Rob's Blog Archive
 
 

September 16, 2012

Autumn Sunrise

 

 

 

 

 

 

 

 

 

The temperature peaked at 63 F Tuesday afternoon and it was supposed to drop to the teens overnight.  The sun kept the house comfortable during the day, but I knew that firing up my wood stove for the first time this season would be a good idea. It’s not the manic excitement of the dogs’ first run, but the first fire signifies that the transition to winter has started.  By seven Wednesday morning, the temperature had dropped to 18 F.

The nature of seasons is day length shortens most rapidly during the fall equinox, right about now.  Daily lows and highs also drop rapidly this time of year.  Eighteen Fahrenheit was the low so far this season, but it will get much colder. 

With this, it won’t be long before I can run dogs anytime before noon and not worry about temperatures.  Even now, three or four mile runs don’t require being up before sunrise.  However, just like the days get cooler and shorter, my runs get longer.  I upped the distance to seven miles on Monday and, once again, I had to set a pre-sunrise wake-up if I wanted to get both teams out and back before it got too warm. 

I got out of bed after the first alarm and before the first snoozer, did my chores okay, hit my time marks, and it was 40 F as I left the yard on the second run.  Still, the team got nailed with a 20 F swing that took about 30 minutes, a warm wind not unlike a Chinook blew in and the temperature just jumped.   Happily, while the dogs slowed down a lot, they did okay.  Even with their first 7 mile run---and this route has a lot of hills---and a final temperature just below 60 F, most of the team was standing while I unhooked them to go get water.  Good heads and bodies. 

As warm as Monday was, Thursday was cold for me and perfect for the team that had seen the heat.  I alternate which team goes out first and so it was “The Dogs of a Certain Age” who ran first on Thursday and were on the trail as the sun crested the Swan Range.  It was 24 F as we pulled out of the yard and 28 F as we pulled back in.  I had underdressed for the temperature and was a little cold, but the refraction from the hot air coming from my wood stove rising out of my chimney---second fire of the season---reassured me. 

Aside from Tanner deciding he wanted to go straight rather than into the turn-around teardrop, the team pulled well.  They showed no hesitation as a result of running in the heat last time out.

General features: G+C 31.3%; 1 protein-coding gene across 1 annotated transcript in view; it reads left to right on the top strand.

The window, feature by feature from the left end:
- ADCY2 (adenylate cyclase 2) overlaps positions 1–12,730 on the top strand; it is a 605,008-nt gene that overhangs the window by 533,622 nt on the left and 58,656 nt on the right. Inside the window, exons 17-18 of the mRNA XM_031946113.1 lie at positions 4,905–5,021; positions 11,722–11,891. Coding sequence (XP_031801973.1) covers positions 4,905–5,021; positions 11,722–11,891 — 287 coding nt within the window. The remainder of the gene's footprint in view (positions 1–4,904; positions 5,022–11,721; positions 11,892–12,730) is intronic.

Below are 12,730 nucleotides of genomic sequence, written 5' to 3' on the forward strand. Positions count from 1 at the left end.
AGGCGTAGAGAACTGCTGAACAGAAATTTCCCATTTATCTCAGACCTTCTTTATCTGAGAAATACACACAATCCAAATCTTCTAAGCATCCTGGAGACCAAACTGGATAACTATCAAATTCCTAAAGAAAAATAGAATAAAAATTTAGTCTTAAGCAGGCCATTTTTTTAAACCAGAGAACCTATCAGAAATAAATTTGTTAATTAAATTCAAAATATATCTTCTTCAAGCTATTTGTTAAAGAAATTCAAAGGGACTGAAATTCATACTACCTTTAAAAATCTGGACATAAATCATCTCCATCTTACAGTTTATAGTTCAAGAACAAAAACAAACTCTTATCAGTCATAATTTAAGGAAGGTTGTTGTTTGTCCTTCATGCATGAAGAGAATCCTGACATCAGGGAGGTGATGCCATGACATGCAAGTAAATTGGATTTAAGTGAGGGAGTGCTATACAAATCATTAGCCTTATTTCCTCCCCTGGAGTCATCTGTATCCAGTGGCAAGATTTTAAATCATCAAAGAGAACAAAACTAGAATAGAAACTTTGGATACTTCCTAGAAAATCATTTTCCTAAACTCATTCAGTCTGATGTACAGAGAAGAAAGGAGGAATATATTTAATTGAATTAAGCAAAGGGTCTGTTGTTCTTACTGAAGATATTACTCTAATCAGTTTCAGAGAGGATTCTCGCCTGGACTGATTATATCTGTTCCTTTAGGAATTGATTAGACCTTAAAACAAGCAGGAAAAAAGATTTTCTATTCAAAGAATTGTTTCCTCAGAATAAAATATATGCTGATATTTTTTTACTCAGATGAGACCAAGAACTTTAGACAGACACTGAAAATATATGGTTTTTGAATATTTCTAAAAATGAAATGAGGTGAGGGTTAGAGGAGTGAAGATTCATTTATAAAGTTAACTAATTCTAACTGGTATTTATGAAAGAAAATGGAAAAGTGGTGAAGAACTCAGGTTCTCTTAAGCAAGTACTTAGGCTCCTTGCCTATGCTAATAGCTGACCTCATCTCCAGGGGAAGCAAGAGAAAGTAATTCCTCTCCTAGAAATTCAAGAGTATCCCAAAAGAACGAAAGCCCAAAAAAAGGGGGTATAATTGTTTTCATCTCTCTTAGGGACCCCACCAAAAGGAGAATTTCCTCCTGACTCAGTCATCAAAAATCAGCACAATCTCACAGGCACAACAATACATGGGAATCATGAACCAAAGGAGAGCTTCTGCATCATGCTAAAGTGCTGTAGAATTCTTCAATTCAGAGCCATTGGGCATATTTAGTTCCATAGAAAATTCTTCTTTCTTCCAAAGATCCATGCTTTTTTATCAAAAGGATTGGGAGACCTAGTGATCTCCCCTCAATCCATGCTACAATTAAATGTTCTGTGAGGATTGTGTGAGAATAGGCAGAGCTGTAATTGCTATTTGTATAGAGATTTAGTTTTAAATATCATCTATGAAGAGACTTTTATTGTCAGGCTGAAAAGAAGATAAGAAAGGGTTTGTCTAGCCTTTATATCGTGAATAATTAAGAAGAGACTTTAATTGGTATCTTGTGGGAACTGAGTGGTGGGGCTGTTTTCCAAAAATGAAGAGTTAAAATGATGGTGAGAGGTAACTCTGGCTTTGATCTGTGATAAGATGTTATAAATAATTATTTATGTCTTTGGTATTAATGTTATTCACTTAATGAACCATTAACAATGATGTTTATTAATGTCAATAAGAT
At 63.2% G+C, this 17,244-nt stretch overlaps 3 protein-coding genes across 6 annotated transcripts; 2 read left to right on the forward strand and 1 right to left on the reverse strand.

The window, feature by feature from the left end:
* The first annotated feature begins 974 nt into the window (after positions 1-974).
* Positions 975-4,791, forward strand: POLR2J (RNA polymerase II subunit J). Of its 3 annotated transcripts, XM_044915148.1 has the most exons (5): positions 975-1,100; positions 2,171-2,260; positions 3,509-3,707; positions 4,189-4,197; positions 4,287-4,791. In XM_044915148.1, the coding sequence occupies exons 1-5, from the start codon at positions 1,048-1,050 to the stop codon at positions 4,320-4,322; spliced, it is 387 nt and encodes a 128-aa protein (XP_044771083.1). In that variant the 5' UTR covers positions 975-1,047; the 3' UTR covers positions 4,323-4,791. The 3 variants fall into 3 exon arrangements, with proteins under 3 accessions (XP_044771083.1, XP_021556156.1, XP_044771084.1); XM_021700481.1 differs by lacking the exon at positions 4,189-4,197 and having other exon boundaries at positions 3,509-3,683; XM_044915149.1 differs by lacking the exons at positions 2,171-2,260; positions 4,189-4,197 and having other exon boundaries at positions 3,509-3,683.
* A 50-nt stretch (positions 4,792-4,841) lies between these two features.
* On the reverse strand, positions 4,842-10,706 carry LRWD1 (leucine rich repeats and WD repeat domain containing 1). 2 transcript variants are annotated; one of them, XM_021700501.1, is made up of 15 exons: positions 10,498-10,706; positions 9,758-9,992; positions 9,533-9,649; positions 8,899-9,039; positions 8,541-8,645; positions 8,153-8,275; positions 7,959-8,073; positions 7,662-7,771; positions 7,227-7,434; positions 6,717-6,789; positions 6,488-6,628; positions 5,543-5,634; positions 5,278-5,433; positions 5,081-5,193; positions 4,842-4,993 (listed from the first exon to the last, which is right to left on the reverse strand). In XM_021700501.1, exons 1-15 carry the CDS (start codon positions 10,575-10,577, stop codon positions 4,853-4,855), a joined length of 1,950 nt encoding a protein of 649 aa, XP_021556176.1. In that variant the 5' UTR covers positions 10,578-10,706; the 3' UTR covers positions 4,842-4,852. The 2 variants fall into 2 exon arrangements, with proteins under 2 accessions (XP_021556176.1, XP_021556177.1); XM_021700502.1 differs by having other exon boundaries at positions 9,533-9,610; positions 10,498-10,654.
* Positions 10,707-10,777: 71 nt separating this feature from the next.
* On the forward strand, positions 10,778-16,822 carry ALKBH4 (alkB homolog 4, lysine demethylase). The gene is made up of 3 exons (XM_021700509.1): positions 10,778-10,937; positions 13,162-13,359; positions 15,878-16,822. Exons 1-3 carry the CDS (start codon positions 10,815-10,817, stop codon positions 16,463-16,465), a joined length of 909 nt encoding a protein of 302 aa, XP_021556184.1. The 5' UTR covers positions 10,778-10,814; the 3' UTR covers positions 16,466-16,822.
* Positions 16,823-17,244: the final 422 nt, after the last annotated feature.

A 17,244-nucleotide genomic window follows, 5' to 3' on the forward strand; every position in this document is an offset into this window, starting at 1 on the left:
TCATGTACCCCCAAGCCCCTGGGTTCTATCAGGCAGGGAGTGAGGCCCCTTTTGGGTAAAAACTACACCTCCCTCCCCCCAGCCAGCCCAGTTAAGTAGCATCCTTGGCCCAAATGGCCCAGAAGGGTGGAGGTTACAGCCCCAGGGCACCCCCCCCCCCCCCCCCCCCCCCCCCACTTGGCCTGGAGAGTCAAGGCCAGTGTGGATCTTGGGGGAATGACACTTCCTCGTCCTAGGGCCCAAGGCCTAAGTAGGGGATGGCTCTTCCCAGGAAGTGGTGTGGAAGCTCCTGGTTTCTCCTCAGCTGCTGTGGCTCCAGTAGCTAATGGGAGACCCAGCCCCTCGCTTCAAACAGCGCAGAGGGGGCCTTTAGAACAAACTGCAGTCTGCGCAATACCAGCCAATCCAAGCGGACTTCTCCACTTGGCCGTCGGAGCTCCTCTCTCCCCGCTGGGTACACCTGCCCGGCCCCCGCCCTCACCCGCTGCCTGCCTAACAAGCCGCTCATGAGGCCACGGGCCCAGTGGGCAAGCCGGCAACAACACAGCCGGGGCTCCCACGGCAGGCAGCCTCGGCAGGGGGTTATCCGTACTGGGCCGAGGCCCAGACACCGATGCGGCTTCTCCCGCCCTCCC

Happily, the temperature during the second run started at 38 F and ended at 48 F, much more normal than the jump we had on Monday.  The “Team of the Little Bitches” had nothing to complain about.

My seven mile route is the first that has significant mileage on relatively inactive roads.  With this, there’s more to see. While we were picking up a stash of dog food, my neighbor and fellow musher asked if I saw the construction near the bridge across Deer Creek, just short of three miles out.  I smiled and said yes.  He was referring to a new beaver dam just upstream from the bridge.  I said I thought there was a second dam twenty yards downstream.  I had seen some pooling I didn’t remember from past years, but I wasn’t sure. 

There are also several small stands of aspen along this route, some apparently pretty old.  All of these are showing color, and I’m enjoying this as well.  Color started early this year, but so far it looks like this fall show will be unspectacular.  One thing I’ve learned since I’ve been here is that the fall foliage display varies a lot from year to year.  We’ll see though, until the tamarack turn, typically Seeley Lake’s fall tour de force, it all remains uncertain.

While in college, I wrestled all four years.  It took me a month after my first season to be able to get to sleep without aspirin.  I made sure that never happened again---I was in shape at the start of every other season.  First practice was always around October 15---wrestling is a winter sport. 

By October 15 this year, most of the aspen will have dropped their leaves.  The poplar too.   Only the tamarack will still be on display, and it should be about when they peak.  And, by then, each of the dogs should have 25 hook-ups, 150 miles, and be doing ten milers on hills without even noticing.  Still hitting that first day in shape.

   
 Rob's Blog Archive Index
 
Rob's Blog | Writing | The Dogs | About Rob | Mushing Terms | Equipment | Sponsors | Mentoring| Videos